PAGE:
Summer Adjournment Debate

Yesterday, I spoke in the Summer Adjournment debate for the SNP– the last debate before the Summer recess.

This debate is an essential opportunity for members to raise issues in the House of Commons that matter to their constituents and a more lighthearted chance for members to debate before the summer.

I started my speech by paying tribute to the Scotland national team for qualifying and their efforts during Euro 2020; I also playfully joked that given Scotland’s recent success at penalty shoot-outs and England’s less successful recent history, that may be a good way for Scotland to settle the independence question.

On a more serious note about Euro 2020, I commented on how disturbing I had found it that UK Govt Cabinet Ministers found themselves at the wrong end of a culture war with the England team. A football team that had been such a credit to their nation with their heroic efforts. It was utterly despicable the racism some of their players were subjected to following the final, and I called on every member of the House to take the opportunity to condemn it.

The debate is also Members time to try and hold the UK Government to account for its record.

I started by highlighting the recent Building Safety Bill. I am pleased the Government are listening to the industry on this. Companies such as Bell Building Projects Ltd in Glasgow South West specialise in cladding removal. They have highlighted the struggle of the industry to get the appropriate indemnity insurance to carry out the work. The Government seem to have moved substantially with a Government-sponsored scheme.

Sick Pay for workers was another critical issue I wanted to highlight in my contribution. The Government need to revisit its level of sick Pay. It was clear that for too many workers during the pandemic, that they were faced with a horrible decision to turn up to work or self-isolate and lose out financially.

Equally essential to raise was the desperately ill-thought-out proposed £20 cut to the Universal Credit uplift. I called on the Government to use the recess as an opportunity to rethink its decision. New analysis that will be published by the Independent Food Aid Network and Feeding Britain will show that in 2020 the relative poverty rate for individuals in a family where someone is disabled was as high as 31%.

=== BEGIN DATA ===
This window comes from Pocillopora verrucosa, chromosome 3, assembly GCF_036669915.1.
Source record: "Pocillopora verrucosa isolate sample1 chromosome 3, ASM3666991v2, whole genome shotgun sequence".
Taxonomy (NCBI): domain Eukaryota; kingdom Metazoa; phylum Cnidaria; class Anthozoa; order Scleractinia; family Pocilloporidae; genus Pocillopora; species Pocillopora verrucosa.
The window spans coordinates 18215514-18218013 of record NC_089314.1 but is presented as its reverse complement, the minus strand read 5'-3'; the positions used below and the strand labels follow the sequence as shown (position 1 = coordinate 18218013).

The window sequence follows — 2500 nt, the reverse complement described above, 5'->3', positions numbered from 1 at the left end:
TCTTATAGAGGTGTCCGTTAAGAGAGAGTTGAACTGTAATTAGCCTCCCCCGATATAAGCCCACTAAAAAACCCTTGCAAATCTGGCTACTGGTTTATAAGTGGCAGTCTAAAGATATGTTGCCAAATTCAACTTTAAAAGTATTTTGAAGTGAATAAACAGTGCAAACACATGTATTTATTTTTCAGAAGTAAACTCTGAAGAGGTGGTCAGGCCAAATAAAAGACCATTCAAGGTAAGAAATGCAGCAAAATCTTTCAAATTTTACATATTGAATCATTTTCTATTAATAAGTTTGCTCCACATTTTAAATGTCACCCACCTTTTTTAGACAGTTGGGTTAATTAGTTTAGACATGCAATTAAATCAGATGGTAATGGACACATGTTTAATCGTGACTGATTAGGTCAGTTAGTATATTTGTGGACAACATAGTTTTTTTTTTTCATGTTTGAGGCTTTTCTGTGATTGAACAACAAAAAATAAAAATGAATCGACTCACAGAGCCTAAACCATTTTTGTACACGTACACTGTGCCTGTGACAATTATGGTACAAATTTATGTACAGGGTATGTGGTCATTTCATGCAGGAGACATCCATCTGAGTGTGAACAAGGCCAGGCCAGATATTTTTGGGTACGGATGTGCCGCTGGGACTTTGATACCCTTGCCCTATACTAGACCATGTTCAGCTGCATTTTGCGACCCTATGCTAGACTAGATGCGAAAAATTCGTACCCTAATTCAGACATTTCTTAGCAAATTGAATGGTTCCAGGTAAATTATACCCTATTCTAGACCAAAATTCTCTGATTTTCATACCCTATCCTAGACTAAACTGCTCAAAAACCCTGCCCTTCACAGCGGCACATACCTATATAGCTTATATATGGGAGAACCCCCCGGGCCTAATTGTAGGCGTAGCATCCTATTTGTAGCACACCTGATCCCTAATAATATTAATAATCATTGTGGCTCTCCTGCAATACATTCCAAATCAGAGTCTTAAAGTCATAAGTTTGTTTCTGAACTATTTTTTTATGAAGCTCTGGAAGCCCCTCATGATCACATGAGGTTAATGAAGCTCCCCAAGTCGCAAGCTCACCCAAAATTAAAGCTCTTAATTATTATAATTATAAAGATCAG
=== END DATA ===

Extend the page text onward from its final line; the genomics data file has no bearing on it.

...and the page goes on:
In my contribution, I also took the opportunity to call on the Government to come to its senses and resolve the industrial disputes in the DVLA. It is frankly incredible and a disgrace that ministerial interference stopped a proposed resolution between DVLA officials and the Public and Commercial Services (PCS) union. The Government must apologise for that.

Holiday Hunger is also an issue we were all sadly too aware of. That is why I was pleased to use the debate as a chance to pay tribute to some organisations in Glasgow South West who are currently doing fantastic work in this area, including Drummoyne Community Council, Crookston Community Group, and G53 Together.

In the debate, I also spoke of my excitement at the Threehills Community Supermarket project in Glasgow South West, which will help tackle food insecurity locally. The first community supermarket project in Scotland.

Sadly, it is regrettable that all these years later, since I first called for justice for the 1950s born WASPI women, I found myself still having to do that in the debate yesterday. However, I do it this year following a positive victory for the 1950s-born women this month and hopefully a signal of a more positive outcome going forward for these women.

Credit for this result must go to 1950s campaigners across the UK, however, I wanted to pay particular tribute to the WASPI Glasgow and Lanarkshire group. They have been such a local force, and it’s been a pleasure to work with them. I especially congratulated Rosie Dickson and Kathy McDonald, who lead those women superbly.

I also could not finish this Parliamentary term without again paying tribute to the campaigners who joined me at Kenmure Street to stop the deportation of fellow Glaswegians by the Home Office. The action that day was completely unacceptable by the Home Office, and Glasgow has spoken to say we will not accept illegal dawn raids in our city. I hope the UK Government is listening.

Finally, I paid tribute to my fantastic constituency office staff – Justina, Greg, Dominique, Keith, Scott, Tony and Roza. The best constituency office staff across the four nations of the UK.

I hope you all have a lovely summer, but please rest assured my office remains here and available should you need help or assistance. Just get in touch. I also will be out and around the constituency in the coming weeks catching up with local organisations and taking part in summer activities.

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